On Friday, Dumb Starbucks opened in Los Feliz. This parody of the ubiquitous Starbucks chain serves up coffee with a side of confusion. To add to the mystery, the owners are currently anonymous. The employees do not have mush insider knowledge and were hired through Craigslist. The coffee shop also lacks a food grade certification and business license.
Yet, the absent owners attempted to clear up the matter with by posting a Frequently Asked Questions list. Primarily, Dumb Starbucks emphasizes that they have no affiliation with the real Starbucks and are protected under fair use and parody law. They claim that adding the word “Dumb” in front of every Starbucks item grants them the right to use Starbucks’ logo without securing rights from the corporation. While this may be true, it seems hard to believe that a corporate giant like Starbucks will allow this faux-coffee shop to stay open for long. According to Southern California Public Radio, Starbucks did not offer comment.
Despite the Dumb Starbucks name, the venture claims “love Starbucks and look up to them as role models.” But, in order to use the Starbucks logo, they need to parody it, “the “Dumb” comes out of necessity not enmity.” If this is true, why not call the coffee shop “Great Starbucks” or something similar? This would sidestep any possible slander claims and make their (apparent) affection for the coffee giant clear.
The most puzzling aspect of Dumb Starbucks is that it legally classifies itself as an art gallery and the coffee they serve is art. This allows the establishment to be protected under parody law. While performance art is nothing new, the idea that this establishment is emulating rather than critiquing corporate coffee culture makes it hard to swallow. While most parodies have a negative connotation, the Merriam Webster dictionary defines “parody” as an “amusing or ridiculous imitation.” Still, it seems that Dumb Starbucks will have a hard time defending their choice of name in court.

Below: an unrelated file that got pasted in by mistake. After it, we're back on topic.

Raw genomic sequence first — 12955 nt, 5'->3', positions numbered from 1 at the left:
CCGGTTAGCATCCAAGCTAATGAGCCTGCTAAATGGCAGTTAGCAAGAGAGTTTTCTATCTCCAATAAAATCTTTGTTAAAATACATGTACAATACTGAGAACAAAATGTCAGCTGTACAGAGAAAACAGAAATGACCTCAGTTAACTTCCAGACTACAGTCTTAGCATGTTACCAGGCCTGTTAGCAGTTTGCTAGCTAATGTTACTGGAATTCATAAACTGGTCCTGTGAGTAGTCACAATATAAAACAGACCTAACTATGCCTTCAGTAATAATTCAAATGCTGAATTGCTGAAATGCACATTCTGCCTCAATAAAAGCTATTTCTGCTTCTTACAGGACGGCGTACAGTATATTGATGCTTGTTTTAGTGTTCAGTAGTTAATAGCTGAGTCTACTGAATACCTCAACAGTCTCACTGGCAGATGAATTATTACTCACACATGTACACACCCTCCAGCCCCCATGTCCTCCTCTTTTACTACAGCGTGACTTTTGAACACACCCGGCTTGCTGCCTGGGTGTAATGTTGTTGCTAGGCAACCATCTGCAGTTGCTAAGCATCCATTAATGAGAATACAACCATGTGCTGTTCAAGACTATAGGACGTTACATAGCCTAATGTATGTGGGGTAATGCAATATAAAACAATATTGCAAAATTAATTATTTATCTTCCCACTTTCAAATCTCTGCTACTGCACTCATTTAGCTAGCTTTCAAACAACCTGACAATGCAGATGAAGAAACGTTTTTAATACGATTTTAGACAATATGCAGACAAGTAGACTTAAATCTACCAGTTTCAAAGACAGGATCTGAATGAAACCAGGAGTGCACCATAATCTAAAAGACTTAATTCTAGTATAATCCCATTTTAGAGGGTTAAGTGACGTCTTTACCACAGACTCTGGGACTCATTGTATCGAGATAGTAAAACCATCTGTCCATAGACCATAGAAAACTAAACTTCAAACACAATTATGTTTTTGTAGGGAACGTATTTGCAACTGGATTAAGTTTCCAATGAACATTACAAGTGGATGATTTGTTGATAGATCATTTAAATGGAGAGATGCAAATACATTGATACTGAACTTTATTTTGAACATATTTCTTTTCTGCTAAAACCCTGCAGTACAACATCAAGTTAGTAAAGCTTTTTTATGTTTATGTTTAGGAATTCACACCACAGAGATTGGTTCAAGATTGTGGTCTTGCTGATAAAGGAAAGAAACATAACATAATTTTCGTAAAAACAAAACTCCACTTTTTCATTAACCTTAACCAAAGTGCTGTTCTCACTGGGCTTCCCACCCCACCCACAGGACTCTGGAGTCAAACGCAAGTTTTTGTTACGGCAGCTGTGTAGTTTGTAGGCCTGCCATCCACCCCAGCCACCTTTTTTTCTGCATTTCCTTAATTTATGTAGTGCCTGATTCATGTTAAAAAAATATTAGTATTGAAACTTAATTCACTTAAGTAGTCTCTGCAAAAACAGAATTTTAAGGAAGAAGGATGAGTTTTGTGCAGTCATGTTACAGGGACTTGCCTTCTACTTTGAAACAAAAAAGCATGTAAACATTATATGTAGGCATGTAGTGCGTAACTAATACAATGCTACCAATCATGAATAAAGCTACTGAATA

On the positive side, the art (beverages) are currently free. This makes sense, if the establishment is a gallery, because the majority of art galleries are free. Yet, most galleries act as showrooms for art and operate with the hopes of making a sale. Conversely, most museums charge admission to view their art collections. Thus, it is also possible that Dumb Starbucks may start charging “admission” to consume their art.
The question of how to classify this coffee shop or art experiment does not seem to have instant answers. In fact, it is a matter that should be contemplated over a cup of coffee.